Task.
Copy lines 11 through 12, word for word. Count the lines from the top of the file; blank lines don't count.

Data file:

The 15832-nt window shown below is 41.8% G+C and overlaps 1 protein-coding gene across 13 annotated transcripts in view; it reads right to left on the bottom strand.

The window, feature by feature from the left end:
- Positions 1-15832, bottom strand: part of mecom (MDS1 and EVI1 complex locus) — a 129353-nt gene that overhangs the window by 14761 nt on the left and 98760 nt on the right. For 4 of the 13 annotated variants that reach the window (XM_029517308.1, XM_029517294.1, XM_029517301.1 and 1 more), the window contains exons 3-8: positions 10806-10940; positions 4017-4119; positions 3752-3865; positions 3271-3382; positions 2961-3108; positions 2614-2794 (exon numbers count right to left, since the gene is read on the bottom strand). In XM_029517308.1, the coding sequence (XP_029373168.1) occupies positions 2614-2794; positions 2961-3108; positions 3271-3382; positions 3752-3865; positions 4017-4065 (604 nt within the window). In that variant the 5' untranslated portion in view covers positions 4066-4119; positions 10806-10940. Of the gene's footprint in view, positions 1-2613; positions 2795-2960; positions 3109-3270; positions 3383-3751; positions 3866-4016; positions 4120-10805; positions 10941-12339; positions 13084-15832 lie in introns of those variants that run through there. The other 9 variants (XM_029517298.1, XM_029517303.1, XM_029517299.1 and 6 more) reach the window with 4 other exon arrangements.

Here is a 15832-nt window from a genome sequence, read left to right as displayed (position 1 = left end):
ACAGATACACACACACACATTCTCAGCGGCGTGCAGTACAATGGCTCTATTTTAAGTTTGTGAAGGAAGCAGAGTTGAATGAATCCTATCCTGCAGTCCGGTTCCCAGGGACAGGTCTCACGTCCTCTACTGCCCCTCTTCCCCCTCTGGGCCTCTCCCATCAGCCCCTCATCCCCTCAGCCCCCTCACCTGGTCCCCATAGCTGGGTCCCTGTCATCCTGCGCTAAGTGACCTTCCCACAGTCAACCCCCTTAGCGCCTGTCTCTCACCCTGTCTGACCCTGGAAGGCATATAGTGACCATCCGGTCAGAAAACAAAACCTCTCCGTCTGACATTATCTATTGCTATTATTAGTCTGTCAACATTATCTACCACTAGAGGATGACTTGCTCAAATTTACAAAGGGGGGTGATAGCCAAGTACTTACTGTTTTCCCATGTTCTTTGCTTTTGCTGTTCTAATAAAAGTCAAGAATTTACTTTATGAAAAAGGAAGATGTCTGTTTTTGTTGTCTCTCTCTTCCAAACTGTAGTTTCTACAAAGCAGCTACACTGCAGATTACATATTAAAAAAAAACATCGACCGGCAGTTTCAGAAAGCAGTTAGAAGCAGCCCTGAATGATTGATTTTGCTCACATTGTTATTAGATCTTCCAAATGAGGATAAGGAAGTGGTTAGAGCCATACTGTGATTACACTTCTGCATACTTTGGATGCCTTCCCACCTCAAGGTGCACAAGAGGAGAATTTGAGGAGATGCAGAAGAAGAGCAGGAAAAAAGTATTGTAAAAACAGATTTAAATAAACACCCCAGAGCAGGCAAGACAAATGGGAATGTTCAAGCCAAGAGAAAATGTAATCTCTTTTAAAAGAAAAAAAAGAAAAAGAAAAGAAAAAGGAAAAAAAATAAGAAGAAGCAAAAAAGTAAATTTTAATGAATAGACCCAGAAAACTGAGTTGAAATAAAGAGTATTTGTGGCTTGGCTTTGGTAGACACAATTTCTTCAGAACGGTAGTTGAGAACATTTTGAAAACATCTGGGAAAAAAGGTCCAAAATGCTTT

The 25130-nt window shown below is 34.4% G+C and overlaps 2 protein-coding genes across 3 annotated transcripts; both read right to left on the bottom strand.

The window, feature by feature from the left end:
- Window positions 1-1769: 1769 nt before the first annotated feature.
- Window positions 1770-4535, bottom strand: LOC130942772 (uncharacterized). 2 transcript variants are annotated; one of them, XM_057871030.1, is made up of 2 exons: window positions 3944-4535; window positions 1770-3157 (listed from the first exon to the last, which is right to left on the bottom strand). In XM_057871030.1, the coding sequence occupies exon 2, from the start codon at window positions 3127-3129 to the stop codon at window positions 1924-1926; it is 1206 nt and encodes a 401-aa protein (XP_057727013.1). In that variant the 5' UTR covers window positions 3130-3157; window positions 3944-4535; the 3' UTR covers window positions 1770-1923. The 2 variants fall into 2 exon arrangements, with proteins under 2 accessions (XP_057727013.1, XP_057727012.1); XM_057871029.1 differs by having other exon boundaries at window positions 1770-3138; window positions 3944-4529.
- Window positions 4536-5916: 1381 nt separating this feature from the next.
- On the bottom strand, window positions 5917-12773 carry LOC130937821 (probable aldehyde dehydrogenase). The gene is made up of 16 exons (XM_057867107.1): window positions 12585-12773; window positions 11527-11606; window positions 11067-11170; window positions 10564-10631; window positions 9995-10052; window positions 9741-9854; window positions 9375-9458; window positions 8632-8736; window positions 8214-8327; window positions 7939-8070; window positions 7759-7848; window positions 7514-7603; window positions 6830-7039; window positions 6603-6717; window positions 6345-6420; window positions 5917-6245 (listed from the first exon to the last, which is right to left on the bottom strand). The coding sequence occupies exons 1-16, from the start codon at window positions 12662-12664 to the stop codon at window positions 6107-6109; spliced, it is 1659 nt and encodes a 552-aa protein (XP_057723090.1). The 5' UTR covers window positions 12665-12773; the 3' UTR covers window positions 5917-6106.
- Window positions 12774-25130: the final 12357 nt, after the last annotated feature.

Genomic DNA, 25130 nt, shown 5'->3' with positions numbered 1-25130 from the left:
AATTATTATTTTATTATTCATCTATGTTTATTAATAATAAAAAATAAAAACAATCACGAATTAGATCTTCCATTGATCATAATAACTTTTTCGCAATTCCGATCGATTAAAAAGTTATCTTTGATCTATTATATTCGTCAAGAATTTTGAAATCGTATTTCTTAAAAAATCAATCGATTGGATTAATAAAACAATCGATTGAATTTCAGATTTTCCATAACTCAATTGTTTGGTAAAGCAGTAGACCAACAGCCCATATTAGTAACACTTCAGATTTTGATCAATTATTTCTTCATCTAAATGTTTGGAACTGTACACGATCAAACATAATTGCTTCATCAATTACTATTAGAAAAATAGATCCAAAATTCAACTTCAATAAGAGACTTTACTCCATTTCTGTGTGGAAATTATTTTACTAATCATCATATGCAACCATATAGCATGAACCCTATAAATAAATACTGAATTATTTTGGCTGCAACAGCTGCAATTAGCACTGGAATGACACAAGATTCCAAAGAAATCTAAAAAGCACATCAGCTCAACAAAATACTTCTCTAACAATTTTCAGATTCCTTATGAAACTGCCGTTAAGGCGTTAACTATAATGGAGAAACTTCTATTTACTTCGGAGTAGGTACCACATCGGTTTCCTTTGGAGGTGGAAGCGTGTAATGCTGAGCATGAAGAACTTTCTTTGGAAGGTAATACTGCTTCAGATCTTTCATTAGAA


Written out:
- On the bottom strand, window positions 5917-12773 carry LOC130937821 (probable aldehyde dehydrogenase). The gene is made up of 16 exons (XM_057867107.1): window positions 12585-12773; window positions 11527-11606; window positions 11067-11170; window positions 10564-10631; window positions 9995-10052; window positions 9741-9854; window positions 9375-9458; window positions 8632-8736; window positions 8214-8327; window positions 7939-8070; window positions 7759-7848; window positions 7514-7603; window positions 6830-7039; window positions 6603-6717; window positions 6345-6420; window positions 5917-6245 (listed from the first exon to the last, which is right to left on the bottom strand). The coding sequence occupies exons 1-16, from the start codon at window positions 12662-12664 to the stop codon at window positions 6107-6109; spliced, it is 1659 nt and encodes a 552-aa protein (XP_057723090.1). The 5' UTR covers window positions 12665-12773; the 3' UTR covers window positions 5917-6106.
- Window positions 12774-25130: the final 12357 nt, after the last annotated feature.